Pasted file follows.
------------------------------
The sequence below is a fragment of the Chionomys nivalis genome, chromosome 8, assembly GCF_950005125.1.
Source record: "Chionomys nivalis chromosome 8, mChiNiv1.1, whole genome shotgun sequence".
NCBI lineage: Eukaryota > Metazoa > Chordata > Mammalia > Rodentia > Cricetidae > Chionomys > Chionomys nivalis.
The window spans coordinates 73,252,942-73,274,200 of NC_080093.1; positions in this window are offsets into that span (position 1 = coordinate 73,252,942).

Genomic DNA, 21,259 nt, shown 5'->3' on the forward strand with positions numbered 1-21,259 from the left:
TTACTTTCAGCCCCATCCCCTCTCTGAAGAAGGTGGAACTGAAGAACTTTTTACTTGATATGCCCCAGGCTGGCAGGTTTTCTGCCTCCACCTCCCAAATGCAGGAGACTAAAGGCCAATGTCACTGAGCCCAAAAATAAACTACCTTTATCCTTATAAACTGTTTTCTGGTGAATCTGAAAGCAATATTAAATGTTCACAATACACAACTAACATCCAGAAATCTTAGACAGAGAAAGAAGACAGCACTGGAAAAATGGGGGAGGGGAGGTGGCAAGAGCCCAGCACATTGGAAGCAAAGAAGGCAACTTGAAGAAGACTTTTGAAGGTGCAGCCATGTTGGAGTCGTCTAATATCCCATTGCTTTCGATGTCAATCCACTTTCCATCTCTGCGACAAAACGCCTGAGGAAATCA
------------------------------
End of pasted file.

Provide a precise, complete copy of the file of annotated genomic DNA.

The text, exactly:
The sequence below is a fragment of the Chionomys nivalis genome, chromosome 8, assembly GCF_950005125.1.
Source record: "Chionomys nivalis chromosome 8, mChiNiv1.1, whole genome shotgun sequence".
NCBI lineage: Eukaryota > Metazoa > Chordata > Mammalia > Rodentia > Cricetidae > Chionomys > Chionomys nivalis.
The window spans coordinates 73,252,942-73,274,200 of NC_080093.1; positions in this window are offsets into that span (position 1 = coordinate 73,252,942).

Genomic DNA, 21,259 nt, shown 5'->3' on the forward strand with positions numbered 1-21,259 from the left:
TTACTTTCAGCCCCATCCCCTCTCTGAAGAAGGTGGAACTGAAGAACTTTTTACTTGATATGCCCCAGGCTGGCAGGTTTTCTGCCTCCACCTCCCAAATGCAGGAGACTAAAGGCCAATGTCACTGAGCCCAAAAATAAACTACCTTTATCCTTATAAACTGTTTTCTGGTGAATCTGAAAGCAATATTAAATGTTCACAATACACAACTAACATCCAGAAATCTTAGACAGAGAAAGAAGACAGCACTGGAAAAATGGGGGAGGGGAGGTGGCAAGAGCCCAGCACATTGGAAGCAAAGAAGGCAACTTGAAGAAGACTTTTGAAGGTGCAGCCATGTTGGAGTCGTCTAATATCCCATTGCTTTCGATGTCAATCCACTTTCCATCTCTGCGACAAAACGCCTGAGGAAATCA